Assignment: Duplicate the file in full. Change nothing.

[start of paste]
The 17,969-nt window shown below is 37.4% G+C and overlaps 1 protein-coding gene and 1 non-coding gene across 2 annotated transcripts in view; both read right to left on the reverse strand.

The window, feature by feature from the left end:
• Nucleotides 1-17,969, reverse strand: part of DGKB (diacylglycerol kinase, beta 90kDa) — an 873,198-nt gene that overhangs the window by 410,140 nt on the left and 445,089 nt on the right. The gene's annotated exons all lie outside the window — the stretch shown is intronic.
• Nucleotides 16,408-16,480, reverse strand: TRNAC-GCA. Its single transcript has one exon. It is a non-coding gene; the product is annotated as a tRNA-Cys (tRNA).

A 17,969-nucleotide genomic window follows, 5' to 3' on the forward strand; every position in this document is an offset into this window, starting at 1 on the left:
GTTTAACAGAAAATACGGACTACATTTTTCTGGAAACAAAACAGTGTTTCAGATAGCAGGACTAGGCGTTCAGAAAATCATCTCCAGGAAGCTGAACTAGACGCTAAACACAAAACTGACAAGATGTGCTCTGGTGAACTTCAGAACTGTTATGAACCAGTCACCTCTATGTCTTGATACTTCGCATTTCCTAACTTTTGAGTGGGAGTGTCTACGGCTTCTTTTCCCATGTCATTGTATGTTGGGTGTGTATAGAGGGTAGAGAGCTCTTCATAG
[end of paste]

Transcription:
The 17,969-nt window shown below is 37.4% G+C and overlaps 1 protein-coding gene and 1 non-coding gene across 2 annotated transcripts in view; both read right to left on the reverse strand.

The window, feature by feature from the left end:
• Nucleotides 1-17,969, reverse strand: part of DGKB (diacylglycerol kinase, beta 90kDa) — an 873,198-nt gene that overhangs the window by 410,140 nt on the left and 445,089 nt on the right. The gene's annotated exons all lie outside the window — the stretch shown is intronic.
• Nucleotides 16,408-16,480, reverse strand: TRNAC-GCA. Its single transcript has one exon. It is a non-coding gene; the product is annotated as a tRNA-Cys (tRNA).

A 17,969-nucleotide genomic window follows, 5' to 3' on the forward strand; every position in this document is an offset into this window, starting at 1 on the left:
GTTTAACAGAAAATACGGACTACATTTTTCTGGAAACAAAACAGTGTTTCAGATAGCAGGACTAGGCGTTCAGAAAATCATCTCCAGGAAGCTGAACTAGACGCTAAACACAAAACTGACAAGATGTGCTCTGGTGAACTTCAGAACTGTTATGAACCAGTCACCTCTATGTCTTGATACTTCGCATTTCCTAACTTTTGAGTGGGAGTGTCTACGGCTTCTTTTCCCATGTCATTGTATGTTGGGTGTGTATAGAGGGTAGAGAGCTCTTCATAG